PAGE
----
People power or mob rule?
Democracy has two Greek word parts: demos, meaning the people, and kratein, meaning rule. So, democracy means rule of the people.
Democracy is an emotionally laden word for most Americans. We cherish our democratic rights so much so that we actively encourage other countries to hold free and fair elections, as evidenced in our nation-building of Iraq and Afghanistan. We’re moved by pictures of Iraqis holding up purple index fingers to show they’ve voted.
Though arguably a better alternative to, say, autocracy (a rule by one) or plutocracy (government by the wealthy), pure democracy also has its shortcomings. In a pure democracy, everyone has a say in running the government, and the majority rules. While that may sound good on the surface, historians tell us that our Founding Fathers had their reservations.
Some were concerned about majority rule running rampant over the needs of the minority. So, they established our form of government as a republic, a system that allowed representatives to enact the wishes of their constituents and created laws to limit the power of government. The Founding Fathers did, of course, retain the democratic procedure of voting.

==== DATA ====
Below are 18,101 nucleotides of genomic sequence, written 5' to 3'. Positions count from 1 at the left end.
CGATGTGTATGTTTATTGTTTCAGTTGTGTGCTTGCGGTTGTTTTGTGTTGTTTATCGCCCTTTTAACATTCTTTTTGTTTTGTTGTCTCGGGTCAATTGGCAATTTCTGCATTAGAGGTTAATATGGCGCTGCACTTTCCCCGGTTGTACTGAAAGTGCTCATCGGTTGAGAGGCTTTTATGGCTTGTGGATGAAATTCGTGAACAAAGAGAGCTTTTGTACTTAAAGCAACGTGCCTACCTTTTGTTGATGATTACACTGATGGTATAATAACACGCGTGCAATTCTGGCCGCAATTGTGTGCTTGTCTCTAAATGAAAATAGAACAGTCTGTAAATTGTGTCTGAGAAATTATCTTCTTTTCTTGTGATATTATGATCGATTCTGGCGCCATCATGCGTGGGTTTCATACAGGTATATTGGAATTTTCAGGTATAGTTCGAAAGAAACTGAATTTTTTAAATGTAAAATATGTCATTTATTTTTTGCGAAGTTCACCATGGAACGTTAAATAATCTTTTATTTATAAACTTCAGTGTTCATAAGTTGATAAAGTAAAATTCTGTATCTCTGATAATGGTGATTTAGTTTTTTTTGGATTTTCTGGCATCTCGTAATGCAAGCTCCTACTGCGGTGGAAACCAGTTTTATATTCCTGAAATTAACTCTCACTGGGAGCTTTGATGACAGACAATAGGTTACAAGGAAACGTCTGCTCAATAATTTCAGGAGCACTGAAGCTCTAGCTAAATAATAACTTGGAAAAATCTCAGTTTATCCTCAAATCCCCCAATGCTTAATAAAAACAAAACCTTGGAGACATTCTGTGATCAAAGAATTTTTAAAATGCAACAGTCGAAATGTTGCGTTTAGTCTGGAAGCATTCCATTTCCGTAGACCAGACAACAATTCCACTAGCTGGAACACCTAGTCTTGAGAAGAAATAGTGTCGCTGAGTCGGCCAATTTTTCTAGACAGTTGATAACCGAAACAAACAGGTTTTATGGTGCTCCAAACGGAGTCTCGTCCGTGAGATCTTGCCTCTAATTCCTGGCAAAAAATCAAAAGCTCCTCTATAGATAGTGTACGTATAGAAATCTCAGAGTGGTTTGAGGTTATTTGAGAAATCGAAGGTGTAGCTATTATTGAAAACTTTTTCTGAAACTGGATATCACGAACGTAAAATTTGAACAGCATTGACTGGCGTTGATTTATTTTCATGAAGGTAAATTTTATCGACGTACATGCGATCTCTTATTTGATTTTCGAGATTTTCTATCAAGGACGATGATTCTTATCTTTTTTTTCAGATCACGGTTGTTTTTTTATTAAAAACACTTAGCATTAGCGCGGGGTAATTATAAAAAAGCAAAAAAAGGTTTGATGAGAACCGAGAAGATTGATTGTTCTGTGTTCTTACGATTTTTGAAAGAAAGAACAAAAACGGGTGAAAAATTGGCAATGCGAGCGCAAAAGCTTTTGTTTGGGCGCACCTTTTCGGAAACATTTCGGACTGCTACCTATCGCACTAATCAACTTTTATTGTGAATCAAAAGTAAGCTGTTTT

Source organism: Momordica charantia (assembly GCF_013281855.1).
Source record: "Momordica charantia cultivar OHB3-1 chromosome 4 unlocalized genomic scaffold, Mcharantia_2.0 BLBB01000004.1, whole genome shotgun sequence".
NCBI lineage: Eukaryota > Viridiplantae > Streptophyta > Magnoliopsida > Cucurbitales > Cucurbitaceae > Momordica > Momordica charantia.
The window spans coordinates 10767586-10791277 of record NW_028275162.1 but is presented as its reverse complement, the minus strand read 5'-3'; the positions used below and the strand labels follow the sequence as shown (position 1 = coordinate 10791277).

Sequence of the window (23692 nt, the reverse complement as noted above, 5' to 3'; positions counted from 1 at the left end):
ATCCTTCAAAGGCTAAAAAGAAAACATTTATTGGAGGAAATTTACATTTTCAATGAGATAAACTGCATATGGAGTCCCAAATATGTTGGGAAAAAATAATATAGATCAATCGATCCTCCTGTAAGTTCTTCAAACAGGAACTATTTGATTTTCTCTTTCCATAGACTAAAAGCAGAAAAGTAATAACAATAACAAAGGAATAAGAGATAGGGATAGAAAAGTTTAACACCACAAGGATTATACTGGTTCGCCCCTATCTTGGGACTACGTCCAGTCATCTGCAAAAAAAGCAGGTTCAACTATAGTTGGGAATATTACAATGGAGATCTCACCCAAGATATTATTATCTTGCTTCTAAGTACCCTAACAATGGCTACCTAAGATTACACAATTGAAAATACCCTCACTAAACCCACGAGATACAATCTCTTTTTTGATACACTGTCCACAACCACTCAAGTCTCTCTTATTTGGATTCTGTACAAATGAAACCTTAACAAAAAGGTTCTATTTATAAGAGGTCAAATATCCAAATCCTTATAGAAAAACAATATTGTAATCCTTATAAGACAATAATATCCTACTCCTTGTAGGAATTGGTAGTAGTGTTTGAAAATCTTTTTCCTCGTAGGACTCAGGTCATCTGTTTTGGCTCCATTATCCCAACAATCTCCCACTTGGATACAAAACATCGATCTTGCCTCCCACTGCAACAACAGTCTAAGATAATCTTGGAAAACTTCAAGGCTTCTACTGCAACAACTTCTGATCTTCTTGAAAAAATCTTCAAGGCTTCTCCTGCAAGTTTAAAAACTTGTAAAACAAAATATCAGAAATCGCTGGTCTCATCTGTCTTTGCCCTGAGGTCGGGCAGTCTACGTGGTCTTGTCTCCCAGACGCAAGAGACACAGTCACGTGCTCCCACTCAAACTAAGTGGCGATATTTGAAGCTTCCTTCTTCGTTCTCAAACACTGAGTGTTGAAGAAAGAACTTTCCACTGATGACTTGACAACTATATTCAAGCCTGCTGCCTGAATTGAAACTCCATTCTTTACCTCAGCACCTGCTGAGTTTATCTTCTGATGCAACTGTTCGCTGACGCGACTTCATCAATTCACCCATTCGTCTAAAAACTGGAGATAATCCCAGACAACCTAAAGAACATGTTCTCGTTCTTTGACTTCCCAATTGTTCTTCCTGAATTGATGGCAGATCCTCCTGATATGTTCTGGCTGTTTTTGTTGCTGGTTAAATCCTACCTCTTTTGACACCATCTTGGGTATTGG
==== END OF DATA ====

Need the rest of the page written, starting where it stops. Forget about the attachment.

Ironically, then, Arab leaders may justifiably be concerned about democracy, at least in its purest form. Given the volatility of the region, pure democracy could descend into mob rule.
Egypt’s uprising against Hosni Mubarek, an autocrat who held power for nearly 30 years, has been a fascinating look into the determination of common people to rule themselves. Now we see a wave of other protests in the Middle East and North Africa.
As we watch Egypt’s ripple effect, let’s hope that both courage and wisdom guide our fellow citizens of the world in their quest for democracy.